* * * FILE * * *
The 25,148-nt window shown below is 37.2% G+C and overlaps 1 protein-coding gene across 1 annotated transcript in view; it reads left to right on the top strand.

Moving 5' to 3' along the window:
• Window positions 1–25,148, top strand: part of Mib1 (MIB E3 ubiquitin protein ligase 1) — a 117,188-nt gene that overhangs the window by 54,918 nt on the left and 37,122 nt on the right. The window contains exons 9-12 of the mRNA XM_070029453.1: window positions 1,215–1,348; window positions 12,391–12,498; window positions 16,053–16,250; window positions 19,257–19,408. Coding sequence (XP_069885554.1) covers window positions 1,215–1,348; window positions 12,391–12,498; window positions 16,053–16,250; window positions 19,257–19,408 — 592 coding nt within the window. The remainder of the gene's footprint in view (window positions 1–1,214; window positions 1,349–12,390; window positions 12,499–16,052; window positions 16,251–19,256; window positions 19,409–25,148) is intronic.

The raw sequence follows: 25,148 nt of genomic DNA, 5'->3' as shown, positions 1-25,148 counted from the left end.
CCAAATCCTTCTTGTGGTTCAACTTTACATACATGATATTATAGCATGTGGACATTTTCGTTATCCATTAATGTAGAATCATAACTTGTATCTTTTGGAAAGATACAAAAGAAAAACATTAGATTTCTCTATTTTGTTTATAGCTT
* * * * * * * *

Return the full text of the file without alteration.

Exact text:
The 25,148-nt window shown below is 37.2% G+C and overlaps 1 protein-coding gene across 1 annotated transcript in view; it reads left to right on the top strand.

Moving 5' to 3' along the window:
• Window positions 1–25,148, top strand: part of Mib1 (MIB E3 ubiquitin protein ligase 1) — a 117,188-nt gene that overhangs the window by 54,918 nt on the left and 37,122 nt on the right. The window contains exons 9-12 of the mRNA XM_070029453.1: window positions 1,215–1,348; window positions 12,391–12,498; window positions 16,053–16,250; window positions 19,257–19,408. Coding sequence (XP_069885554.1) covers window positions 1,215–1,348; window positions 12,391–12,498; window positions 16,053–16,250; window positions 19,257–19,408 — 592 coding nt within the window. The remainder of the gene's footprint in view (window positions 1–1,214; window positions 1,349–12,390; window positions 12,499–16,052; window positions 16,251–19,256; window positions 19,409–25,148) is intronic.

The raw sequence follows: 25,148 nt of genomic DNA, 5'->3' as shown, positions 1-25,148 counted from the left end.
CCAAATCCTTCTTGTGGTTCAACTTTACATACATGATATTATAGCATGTGGACATTTTCGTTATCCATTAATGTAGAATCATAACTTGTATCTTTTGGAAAGATACAAAAGAAAAACATTAGATTTCTCTATTTTGTTTATAGCTT